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  Monadenia bracteata
 

Name:
Monadenia bracteata (Sw.) Durand & Schinz
M. micrantha Lindley

Family:
ORCHIDACEAE

Preferred common name:
 brown finger orchid (3).

Other common names:
South African Orchid (13)

Information compiled by:
Maurice Roche

 

flower spike
flower spike
flowers
flowers
Habit
habit
 

Origins of the name:
  Greek Monachos, solitary; aden, a gland. Bracteate, with bracts (5).


Useful plants in the same family:
The largest family in the world, orchids represent nearly a tenth of all flowering plants (5). They occupy a diverse range of habitats from Alaska to Macquarie Island and are most diverse and abundant in the moist tropics. They are important ecologically having symbiotic relationships with soil fungi and a variety of insect pollinators. They are cultivated for commercial purpose (4). This orchid could possibly be confused with indigenous orchids such as those of the genera Microtis or Prasophyllum.

Weeds in the same family:

There are no other invasive introduced orchids in South Australia. However, given their biological diversity, the potential exists for some species (for example those which are self-pollinating and wind dispersed like Monadenia bracteata) to be invasive when removed from their natural range.

Weedy Significance:

Monadenia bracteata degrades native vegetation, competing with many small understorey plants such as lilies, as well as local indigenous orchids (11).


World distribution:
One of 20 Monadenia species endemic in South Africa (2). In Australia it has escaped orchid collections where it was cultivated as a curiosity (4).

Australian distribution:
In WA it has become naturalised in moist disturbed areas on the Coastal Plain and Darling Scarp from Perth southward. It extends through near-coastal areas to Esperance (2).
In SA it has been recorded in the South-east at Nanggwarry, near Eden Valley in the Murray region, in the Southern Mount Lofty Ranges at Mount Crawford Forest, Second Valley on the Fleurieu Peninsula, Mount Bold, Scott Creek, Mount Lofty Botanic Gardens, Cherryville, Mylor and Aldgate (6). South Australian populations also exist in Belair Recreation Park (9), Kaiserstuhl Conservation Park(7) and Para Wirra Recreation Park(8).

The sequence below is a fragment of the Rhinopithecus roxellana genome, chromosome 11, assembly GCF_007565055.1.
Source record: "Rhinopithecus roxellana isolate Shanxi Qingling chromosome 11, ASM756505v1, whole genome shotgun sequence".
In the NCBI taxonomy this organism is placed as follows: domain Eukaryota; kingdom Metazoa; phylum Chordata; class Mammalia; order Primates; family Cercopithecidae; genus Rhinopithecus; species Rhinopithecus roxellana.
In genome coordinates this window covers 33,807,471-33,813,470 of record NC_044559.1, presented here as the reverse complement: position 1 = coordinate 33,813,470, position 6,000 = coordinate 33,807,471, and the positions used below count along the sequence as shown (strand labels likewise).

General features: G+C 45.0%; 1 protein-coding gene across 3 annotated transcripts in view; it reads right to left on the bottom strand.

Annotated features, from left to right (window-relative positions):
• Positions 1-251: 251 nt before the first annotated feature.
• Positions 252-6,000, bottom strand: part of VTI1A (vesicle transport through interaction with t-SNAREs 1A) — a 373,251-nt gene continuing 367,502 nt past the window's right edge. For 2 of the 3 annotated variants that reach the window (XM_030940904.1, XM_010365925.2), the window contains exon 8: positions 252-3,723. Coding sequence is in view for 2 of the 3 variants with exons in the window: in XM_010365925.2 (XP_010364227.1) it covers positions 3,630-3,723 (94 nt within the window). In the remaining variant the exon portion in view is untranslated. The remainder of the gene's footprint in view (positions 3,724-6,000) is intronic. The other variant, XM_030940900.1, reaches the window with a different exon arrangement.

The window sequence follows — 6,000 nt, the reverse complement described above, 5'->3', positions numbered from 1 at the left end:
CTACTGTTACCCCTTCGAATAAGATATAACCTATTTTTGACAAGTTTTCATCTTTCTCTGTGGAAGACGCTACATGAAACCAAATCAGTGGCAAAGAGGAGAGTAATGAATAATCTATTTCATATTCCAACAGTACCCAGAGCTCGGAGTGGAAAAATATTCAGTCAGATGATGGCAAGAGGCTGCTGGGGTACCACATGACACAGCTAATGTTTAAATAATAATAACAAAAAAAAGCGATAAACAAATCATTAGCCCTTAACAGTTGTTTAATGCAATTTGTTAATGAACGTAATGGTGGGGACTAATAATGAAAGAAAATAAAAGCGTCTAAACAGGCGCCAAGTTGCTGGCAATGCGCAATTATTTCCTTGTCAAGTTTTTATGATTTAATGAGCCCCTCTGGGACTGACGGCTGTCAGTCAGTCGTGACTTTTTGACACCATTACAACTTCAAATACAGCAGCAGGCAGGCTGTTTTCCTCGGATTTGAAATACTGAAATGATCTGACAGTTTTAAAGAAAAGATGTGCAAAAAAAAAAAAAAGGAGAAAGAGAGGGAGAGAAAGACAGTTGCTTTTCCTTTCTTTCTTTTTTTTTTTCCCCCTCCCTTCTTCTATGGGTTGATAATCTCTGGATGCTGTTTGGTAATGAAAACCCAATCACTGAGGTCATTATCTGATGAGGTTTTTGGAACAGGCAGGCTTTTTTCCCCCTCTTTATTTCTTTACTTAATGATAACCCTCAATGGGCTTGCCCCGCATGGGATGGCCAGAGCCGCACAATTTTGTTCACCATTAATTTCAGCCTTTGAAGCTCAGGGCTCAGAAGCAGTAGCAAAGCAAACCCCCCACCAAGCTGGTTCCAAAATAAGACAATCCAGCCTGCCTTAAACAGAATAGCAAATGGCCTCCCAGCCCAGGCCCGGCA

In Victoria it is recorded at Lower Glenelg National Park, White Elephant Hills near Bacchus Marsh and near Melbourne at Hurstbridge (12). Recently populations have been recorded at Stawell and near Bendigo(Moerkerk)

States:
Monadenia bracteata is not a proclaimed species anywhere in Australia.

Control options:
 

Lifecycle:

A tuberous, self-pollinated, perennial herb(1) which flowers from October to November(2). The tuber is dormant for much of the year. In early spring it grows a rosette of leaves and in October, a flowering stem carrying up to 50 flowers (10). Each plant produces tens of thousands of seeds that are dispersed by the wind (11).

Habitat:
 

Identification:

A rosette of soft grass-like leaves. A thick, fleshy flower spike of tiny brown flowers among overlapping green bracts (10).

Mature plant:
 "Erectů, usually 0.2-0.3 m high, with a large tuber. Leaves numerous, decreasing in size progressively up the stem; lower leaves 50-150 mm long, tapering from a broad base to an acuminate apex, channelled. Spike cylindric, many-flowered, 20-200 mm long. Flower bracts leaf-like, markedly exceeding the flowers in the lower part of the inflorescence but the uppermost bracts often slightly shorter than the flowers. Sepals greenish-white, with a red or red-brown apex, 3 mm long; adaxial sepal erect, 3-4 mm long, adaxially spurred; spur pendulose, reddish, 4-5 mm long, narrow; lateral sepals spreading, recurved, ca 3mm long. Lateral petals slightly shorter than the sepals. Labellum yellow, ca 2 mm long. Ovary 5-7 mm long." (2)

Seeds:
Dust sized (10).

Immature plants:
 A rosette of many narrow, tapered leaves(10).

Flowers:
 

Tubers:
Usually solitary, directly below the rosette(10).

Potential benefits of the weed:
Ornamental (1)

References and further reading:

(1) Lazarides, M., Cowley, K. and Hohnen, P. (1997) Handbook of Australian Weeds. CSIRO, Collingwood, Vic.

(2) Marchant, N.G., Wheeler, J.R., Rye, B.L., Bennett, E.M., Lander, N.S. and Macfarlane, T.D. (1987) Flora of the Perth region, Vol. 2, Western Australian Herbarium, Department of Agriculture, Perth, WA.

(3) http://www.general.uwa.edu.au/u/btizard/Floralist.html 30/3/2000

(4) Bates, R.J., and Weber, J.Z. (1990) Orchids of South Australia, The Flora and Fauna of South Australia Handbooks Committee, South Australia.

(5) Flora of South Australia Part IV (1986) J.P. Jessop and H.R. Toelken eds. The Flora and Fauna of South Australia Handbooks Committee, South Australia.

(6) ADHERB [vl. 4, 22sep99] State Herbarium of South Australia.

(7) Cathy Potts, pers. com. 31/1/2000.

(8) Amanda McNicol, pers. com. 16/3/2000.

(9) Bates, B. (1996) The History of Monadenia Native Orchid Society of South Australia, J20: 25-26

(10) Robertson, E. and Bates, R. Monadenia a Weedy Alien Orchid. State Herbarium of South Australia information sheet.

(11) http://www.treesforlife.org.au/rogues/weeds/monadenia.html 22/3/2000

(12) Csurhes, S. and Edwards, R. (1998) Potential Environmental Weeds in Australia: Candidate Species for Preventative Control. Biodiversity Group, Environment Australia, Canberra.

(13) Hussey, B.M.J., Keighery G.K., Cousens R.D., Dodd J. and Lloyd S.G. (1997) Western Weeds: A guide to the weeds of Western Australia. Plant Protection Society of Western Australia.

 

Updated:
8th May 2001, Listed 22/11/2000 by Michael Moerkerk

 

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